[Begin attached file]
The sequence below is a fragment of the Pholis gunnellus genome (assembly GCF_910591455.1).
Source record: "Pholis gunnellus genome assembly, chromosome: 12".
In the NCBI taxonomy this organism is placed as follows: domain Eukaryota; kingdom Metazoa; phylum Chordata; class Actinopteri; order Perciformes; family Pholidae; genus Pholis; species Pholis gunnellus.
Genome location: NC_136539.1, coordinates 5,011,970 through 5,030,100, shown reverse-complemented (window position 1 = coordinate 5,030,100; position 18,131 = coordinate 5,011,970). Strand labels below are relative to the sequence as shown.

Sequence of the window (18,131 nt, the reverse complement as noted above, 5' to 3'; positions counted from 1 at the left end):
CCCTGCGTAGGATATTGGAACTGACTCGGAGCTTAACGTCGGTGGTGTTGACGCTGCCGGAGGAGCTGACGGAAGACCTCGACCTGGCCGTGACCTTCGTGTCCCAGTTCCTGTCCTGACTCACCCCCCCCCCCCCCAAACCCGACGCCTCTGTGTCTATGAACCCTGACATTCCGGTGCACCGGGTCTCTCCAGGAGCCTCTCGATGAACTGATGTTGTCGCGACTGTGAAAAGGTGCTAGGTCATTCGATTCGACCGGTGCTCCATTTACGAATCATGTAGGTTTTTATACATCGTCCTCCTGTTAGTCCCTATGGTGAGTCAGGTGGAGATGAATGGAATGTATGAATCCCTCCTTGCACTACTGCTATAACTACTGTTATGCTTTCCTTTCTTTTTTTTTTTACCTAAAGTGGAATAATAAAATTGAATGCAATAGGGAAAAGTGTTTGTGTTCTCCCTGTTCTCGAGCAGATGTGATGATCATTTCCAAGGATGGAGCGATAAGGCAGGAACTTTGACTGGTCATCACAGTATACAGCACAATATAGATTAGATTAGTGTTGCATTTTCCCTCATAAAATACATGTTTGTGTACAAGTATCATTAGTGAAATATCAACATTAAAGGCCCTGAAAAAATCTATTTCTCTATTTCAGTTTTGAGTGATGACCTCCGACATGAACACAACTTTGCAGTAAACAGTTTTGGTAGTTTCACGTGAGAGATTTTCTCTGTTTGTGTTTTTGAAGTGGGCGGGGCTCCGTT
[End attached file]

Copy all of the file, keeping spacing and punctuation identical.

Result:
The sequence below is a fragment of the Pholis gunnellus genome (assembly GCF_910591455.1).
Source record: "Pholis gunnellus genome assembly, chromosome: 12".
In the NCBI taxonomy this organism is placed as follows: domain Eukaryota; kingdom Metazoa; phylum Chordata; class Actinopteri; order Perciformes; family Pholidae; genus Pholis; species Pholis gunnellus.
Genome location: NC_136539.1, coordinates 5,011,970 through 5,030,100, shown reverse-complemented (window position 1 = coordinate 5,030,100; position 18,131 = coordinate 5,011,970). Strand labels below are relative to the sequence as shown.

Sequence of the window (18,131 nt, the reverse complement as noted above, 5' to 3'; positions counted from 1 at the left end):
CCCTGCGTAGGATATTGGAACTGACTCGGAGCTTAACGTCGGTGGTGTTGACGCTGCCGGAGGAGCTGACGGAAGACCTCGACCTGGCCGTGACCTTCGTGTCCCAGTTCCTGTCCTGACTCACCCCCCCCCCCCCCAAACCCGACGCCTCTGTGTCTATGAACCCTGACATTCCGGTGCACCGGGTCTCTCCAGGAGCCTCTCGATGAACTGATGTTGTCGCGACTGTGAAAAGGTGCTAGGTCATTCGATTCGACCGGTGCTCCATTTACGAATCATGTAGGTTTTTATACATCGTCCTCCTGTTAGTCCCTATGGTGAGTCAGGTGGAGATGAATGGAATGTATGAATCCCTCCTTGCACTACTGCTATAACTACTGTTATGCTTTCCTTTCTTTTTTTTTTTACCTAAAGTGGAATAATAAAATTGAATGCAATAGGGAAAAGTGTTTGTGTTCTCCCTGTTCTCGAGCAGATGTGATGATCATTTCCAAGGATGGAGCGATAAGGCAGGAACTTTGACTGGTCATCACAGTATACAGCACAATATAGATTAGATTAGTGTTGCATTTTCCCTCATAAAATACATGTTTGTGTACAAGTATCATTAGTGAAATATCAACATTAAAGGCCCTGAAAAAATCTATTTCTCTATTTCAGTTTTGAGTGATGACCTCCGACATGAACACAACTTTGCAGTAAACAGTTTTGGTAGTTTCACGTGAGAGATTTTCTCTGTTTGTGTTTTTGAAGTGGGCGGGGCTCCGTT